Along with a new track and supporting timber structure, the ride also got two new trains. Purists were pleased to see these featured not just the dragon heads that were a feature of the originals, but also the brakeman that makes this unique compared to most other wooden coasters in the UK.
The ride’s classic appearance is perfectly in keeping with an amusement park that, since its relaunch after a 12-year hiatus and the ‘Save Dreamland’ campaign, has celebrated all things vintage.
6. Wallace & Gromit’s Thrill-O-Matic at Blackpool Pleasure Beach
Two years after the opening of Nickelodeon Land, Blackpool Pleasure Beach partnered with animation company Aardman to launch this fun dark ride in 2013. And this time the park was working with a home-grown IP since Wallace & Gromit creator Nick Park grew up just half an hour from Blackpool.
Built inside the shell of the former Goldmine ride, Thrill-O-Matic takes guests on an action-packed adventure through scenes from various Wallace & Gromit films.
Themed entertainment industry stalwart Nick Farmer is the designer behind the ride. Passengers experience the ride sat inside giant slippers as they pass crazy contraptions from the madcap inventor and his dog.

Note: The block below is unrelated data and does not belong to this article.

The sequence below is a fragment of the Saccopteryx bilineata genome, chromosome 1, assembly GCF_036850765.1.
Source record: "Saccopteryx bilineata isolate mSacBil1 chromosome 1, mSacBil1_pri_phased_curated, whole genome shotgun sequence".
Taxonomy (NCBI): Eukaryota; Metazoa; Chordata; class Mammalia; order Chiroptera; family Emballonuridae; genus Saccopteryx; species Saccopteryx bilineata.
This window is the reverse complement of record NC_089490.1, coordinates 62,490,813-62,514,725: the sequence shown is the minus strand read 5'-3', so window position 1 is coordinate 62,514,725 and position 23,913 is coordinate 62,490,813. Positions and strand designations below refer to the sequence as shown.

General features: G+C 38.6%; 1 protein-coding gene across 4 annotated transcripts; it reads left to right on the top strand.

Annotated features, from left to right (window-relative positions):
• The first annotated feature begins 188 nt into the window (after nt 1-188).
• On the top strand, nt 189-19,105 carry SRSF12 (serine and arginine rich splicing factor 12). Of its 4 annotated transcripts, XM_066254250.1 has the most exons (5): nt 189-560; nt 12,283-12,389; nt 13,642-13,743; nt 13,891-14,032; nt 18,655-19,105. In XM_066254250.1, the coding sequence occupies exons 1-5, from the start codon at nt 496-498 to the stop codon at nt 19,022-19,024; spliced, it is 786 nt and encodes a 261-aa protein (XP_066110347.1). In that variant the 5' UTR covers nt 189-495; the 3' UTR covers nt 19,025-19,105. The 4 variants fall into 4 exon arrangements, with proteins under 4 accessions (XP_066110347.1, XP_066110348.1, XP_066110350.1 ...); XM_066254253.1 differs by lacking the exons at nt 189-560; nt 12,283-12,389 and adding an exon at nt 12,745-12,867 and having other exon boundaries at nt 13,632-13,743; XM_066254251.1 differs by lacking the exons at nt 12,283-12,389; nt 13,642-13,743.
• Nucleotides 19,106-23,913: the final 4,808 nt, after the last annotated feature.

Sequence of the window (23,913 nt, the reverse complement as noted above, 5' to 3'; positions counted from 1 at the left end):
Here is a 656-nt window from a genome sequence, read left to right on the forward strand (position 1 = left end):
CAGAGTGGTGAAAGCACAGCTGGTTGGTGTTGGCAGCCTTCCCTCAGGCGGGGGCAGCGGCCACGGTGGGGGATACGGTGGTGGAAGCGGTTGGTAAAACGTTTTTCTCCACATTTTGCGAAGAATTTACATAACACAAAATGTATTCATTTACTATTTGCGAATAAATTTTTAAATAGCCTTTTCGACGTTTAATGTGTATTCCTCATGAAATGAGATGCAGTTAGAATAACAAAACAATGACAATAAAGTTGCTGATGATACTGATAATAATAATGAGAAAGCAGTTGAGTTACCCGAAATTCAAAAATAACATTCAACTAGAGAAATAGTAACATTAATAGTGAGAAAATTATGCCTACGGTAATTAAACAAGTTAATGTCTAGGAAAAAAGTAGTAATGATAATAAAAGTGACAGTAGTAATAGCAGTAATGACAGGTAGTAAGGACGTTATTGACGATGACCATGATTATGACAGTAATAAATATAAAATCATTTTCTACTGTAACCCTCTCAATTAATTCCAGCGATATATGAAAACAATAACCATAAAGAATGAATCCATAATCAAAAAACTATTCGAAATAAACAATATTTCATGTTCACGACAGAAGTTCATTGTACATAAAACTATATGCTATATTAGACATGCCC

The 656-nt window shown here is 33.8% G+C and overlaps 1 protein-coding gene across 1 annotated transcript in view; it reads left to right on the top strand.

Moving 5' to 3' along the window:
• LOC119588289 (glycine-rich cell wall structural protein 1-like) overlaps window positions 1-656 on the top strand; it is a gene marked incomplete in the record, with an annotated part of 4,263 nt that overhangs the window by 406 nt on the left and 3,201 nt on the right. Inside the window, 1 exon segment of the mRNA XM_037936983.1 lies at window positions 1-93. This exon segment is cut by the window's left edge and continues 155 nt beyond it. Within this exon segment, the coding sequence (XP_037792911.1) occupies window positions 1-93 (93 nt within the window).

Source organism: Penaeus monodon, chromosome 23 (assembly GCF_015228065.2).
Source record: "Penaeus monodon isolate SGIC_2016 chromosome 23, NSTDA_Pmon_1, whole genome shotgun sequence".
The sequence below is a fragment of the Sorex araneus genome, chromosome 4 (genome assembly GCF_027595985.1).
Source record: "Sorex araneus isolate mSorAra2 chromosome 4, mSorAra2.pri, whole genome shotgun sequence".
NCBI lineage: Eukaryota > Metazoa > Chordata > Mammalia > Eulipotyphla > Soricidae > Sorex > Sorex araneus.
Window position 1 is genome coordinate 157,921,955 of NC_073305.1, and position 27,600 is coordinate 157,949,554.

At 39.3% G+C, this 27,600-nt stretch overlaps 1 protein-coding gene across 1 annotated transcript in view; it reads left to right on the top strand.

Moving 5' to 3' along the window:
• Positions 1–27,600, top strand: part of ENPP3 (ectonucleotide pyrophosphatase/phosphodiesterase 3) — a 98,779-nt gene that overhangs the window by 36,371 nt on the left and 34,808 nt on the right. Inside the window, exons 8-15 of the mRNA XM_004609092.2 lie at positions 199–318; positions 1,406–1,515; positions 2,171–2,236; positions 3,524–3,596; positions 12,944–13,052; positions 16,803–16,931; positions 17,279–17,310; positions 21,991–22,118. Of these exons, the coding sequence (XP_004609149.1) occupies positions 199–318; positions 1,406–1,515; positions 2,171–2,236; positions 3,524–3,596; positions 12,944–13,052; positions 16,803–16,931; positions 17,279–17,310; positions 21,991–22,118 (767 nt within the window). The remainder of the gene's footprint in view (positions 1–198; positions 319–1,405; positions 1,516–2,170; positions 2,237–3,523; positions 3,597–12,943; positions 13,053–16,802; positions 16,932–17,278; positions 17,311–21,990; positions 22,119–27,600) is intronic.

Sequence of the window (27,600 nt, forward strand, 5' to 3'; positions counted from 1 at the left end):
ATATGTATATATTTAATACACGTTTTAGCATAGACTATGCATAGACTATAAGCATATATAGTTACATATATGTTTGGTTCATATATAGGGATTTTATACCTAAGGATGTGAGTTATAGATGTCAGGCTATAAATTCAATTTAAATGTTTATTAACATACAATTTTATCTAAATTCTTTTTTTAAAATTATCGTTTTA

7. ICON at Blackpool Pleasure Beach
After Wallace and Gromit, the Pleasure Beach’s next two new attractions were more thrill-focused offerings, Red Arrows Sky Force (Gerstlauer Skyforce) and ICON. The latter – pictured above – opened in May 2018, was a significant new addition.
Built at a cost of £16.25m ($22m), the double-launch coaster from Mack Rides was the first new coaster at the much-loved British park for over a decade. Featuring a top speed of 85km/h and a high point of 27m, the coaster interacts with other rides and attractions no fewer than 15 times.
8. Derren Brown’s Ghost Train at Thorpe Park
Over the past decade, operator Merlin Entertainments has really ramped up the thrills at Thorpe Park near London. It may be a dark ride by name, but the venue’s ‘Ghost Train’ (opened in 2016) is anything but conventional.
Developed in partnership with TV illusionist and mentalist Derren Brown, it’s a complex attraction combining multimedia effects, live-action and physical effects including a classic Pepper’s Ghost illusion.
At the heart of the experience is a virtual reality London Underground train ride, featuring a motion system from Simworx. Since its relaunch as Rise of the Demon, the attraction also features a secret, scary finale in the gift shop.
9. The Swarm at Thorpe Park
Derren Brown’s Ghost Train debuted four years after the opening of The Swarm, Thorpe Park’s seventh roller coaster. The 775m-long Bolliger & Mabillard construction – pictured above – reaches a top speed of 100km/h and remains the UK’s only wing coaster.
This highly themed coaster comes complete with a post-apocalyptic storyline involving the park being under alien attack. Nice theming elements include the ride’s loading area, which resembles a burnt-out chapel with its roof in tatters.
10. British Airways i360
Though not a theme park attraction, this standalone attraction on Brighton’s promenade has a significant pedigree. The British Airways i360 was designed by the architects David Marks and Julia Barfield, the husband and wife team who conceived the London Eye.